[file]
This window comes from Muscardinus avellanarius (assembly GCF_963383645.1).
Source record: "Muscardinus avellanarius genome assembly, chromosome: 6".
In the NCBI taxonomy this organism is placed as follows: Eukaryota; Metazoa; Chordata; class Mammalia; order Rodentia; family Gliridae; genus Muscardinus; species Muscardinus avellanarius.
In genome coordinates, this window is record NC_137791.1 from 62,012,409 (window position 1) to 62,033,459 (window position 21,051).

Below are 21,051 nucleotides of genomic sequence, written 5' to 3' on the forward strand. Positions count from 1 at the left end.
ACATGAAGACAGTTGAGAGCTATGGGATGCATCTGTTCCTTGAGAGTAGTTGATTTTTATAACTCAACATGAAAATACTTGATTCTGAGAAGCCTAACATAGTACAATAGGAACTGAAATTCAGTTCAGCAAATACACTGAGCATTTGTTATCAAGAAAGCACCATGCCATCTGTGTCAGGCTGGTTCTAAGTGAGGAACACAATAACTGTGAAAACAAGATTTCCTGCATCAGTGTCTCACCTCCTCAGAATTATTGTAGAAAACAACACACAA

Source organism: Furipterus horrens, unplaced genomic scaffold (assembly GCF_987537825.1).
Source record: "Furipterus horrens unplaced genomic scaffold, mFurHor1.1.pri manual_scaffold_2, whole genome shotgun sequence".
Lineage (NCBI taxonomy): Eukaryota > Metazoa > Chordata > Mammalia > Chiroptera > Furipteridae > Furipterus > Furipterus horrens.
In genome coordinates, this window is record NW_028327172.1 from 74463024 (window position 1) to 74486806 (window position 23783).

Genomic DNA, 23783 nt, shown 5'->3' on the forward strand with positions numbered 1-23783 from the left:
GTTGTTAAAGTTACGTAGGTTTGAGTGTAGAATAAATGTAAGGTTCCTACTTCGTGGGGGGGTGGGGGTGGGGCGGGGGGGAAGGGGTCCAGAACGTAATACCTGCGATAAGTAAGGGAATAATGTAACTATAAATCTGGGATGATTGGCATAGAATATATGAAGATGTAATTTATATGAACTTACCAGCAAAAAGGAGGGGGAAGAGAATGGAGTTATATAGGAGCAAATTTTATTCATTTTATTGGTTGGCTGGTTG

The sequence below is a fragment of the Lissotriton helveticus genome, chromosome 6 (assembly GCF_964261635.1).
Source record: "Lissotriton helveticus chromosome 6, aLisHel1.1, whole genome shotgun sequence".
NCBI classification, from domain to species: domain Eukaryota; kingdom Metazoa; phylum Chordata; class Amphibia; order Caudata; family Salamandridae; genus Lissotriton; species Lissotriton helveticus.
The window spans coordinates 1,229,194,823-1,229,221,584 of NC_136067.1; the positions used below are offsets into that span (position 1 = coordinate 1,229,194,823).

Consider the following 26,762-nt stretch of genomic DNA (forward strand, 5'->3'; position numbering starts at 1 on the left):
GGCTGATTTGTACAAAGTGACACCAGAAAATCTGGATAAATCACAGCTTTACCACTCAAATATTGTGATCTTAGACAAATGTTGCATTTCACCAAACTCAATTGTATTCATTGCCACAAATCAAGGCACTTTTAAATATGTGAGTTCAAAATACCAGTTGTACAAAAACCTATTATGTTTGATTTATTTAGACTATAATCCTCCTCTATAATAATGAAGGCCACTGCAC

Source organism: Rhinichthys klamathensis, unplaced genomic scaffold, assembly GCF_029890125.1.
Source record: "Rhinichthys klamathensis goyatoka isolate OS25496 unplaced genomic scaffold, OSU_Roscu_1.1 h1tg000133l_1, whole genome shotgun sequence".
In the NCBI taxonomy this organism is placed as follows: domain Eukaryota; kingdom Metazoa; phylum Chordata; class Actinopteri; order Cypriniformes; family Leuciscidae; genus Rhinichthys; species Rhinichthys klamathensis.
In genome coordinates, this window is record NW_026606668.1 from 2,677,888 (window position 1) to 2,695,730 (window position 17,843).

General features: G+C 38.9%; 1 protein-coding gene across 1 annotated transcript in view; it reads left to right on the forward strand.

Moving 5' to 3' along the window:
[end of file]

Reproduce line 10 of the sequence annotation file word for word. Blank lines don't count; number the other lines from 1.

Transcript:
In genome coordinates, this window is record NW_028327172.1 from 74463024 (window position 1) to 74486806 (window position 23783).